Tehran confirms receipt of US letter on Hormuz

Iranian foreign minister says his country may reply to US warning that closing the Strait would be a "red line."

Iranian military in the Strait of Hormuz 311 (R) (photo credit: REUTERS/Fars News/Hamed Jafarnejad)
Iranian military in the Strait of Hormuz 311 (R)
(photo credit: REUTERS/Fars News/Hamed Jafarnejad)
TEHRAN - Iran said on Sunday it had received a letter from the US government about the Strait of Hormuz, the crucial oil shipping lane that Tehran has threatened to close if sanctions prevent it exporting oil.
The United States had told Iranian Supreme Leader Ayatollah Ali Khameneni that closing the Strait of Hormuz would constitute crossing a "red line," The New York Times reported Friday.
RELATED:Iranian man pleads guilty to murder of nuclear scientistUN chief: Attacks on scientists to be condemnedForeign Ministry spokesman Ramin Mehmanparast was quoted by news agencies as saying Tehran had not yet decided if it would reply to the letter, the contents of which he did not detail.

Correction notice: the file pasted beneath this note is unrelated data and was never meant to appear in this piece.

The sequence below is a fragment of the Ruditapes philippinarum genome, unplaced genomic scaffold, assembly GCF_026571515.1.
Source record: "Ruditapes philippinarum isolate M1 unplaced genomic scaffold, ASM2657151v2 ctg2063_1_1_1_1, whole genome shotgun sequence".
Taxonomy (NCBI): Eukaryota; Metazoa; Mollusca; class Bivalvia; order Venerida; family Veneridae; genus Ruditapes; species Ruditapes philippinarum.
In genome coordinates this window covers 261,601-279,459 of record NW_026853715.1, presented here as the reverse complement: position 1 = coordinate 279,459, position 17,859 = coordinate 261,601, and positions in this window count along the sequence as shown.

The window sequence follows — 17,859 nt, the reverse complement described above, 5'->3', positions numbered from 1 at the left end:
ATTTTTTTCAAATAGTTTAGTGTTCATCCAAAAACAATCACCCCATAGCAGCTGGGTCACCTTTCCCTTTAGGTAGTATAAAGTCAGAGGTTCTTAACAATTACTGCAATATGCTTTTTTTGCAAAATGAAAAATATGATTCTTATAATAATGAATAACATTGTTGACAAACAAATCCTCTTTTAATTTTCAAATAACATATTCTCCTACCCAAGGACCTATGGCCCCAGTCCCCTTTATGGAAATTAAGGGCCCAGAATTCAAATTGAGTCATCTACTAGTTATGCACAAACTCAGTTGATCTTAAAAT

"America's message over the Strait of Hormuz reached us through three channels. It was given to our UN representative, the Swiss ambassador conveyed it to the Foreign Ministry and also Iraqi President Jalal Talabani gave the message to Iran," Mehmanparast said, according to the ISNA news agency.
"If we deem it is necessary to give a response to America's message, then we will reply to it. The issue is being reviewed by Iran and it will be done in an appropriate way."
Tehran and Washington have had no direct diplomatic relations since 1979 and the Swiss embassy represents US interests in Iran.
Tehran said on Saturday it had sent a letter to Washington with evidence US intelligence services were involved in the assassination of a nuclear scientist last week.
Washington has said it would not tolerate any closure of the strait - the export route for one third of all seaborne traded oil - with Defense Secretary Leon Panetta saying that such a move would require a response.
Tensions between the two countries have risen in recent weeks. US President Barack Obama signed a bill on New Year's Eve that, if fully implemented, would make it impossible for most countries to pay for Iranian oil.
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In addition to threats about Hormuz, Iran has started enriching uranium at an underground bunker and sentencing an Iranian-American citizen to death on spying charges.
Negotiations between the West and Iran over Tehran's nuclear program stalled one year ago.
Jpost.com staff contributed to this article.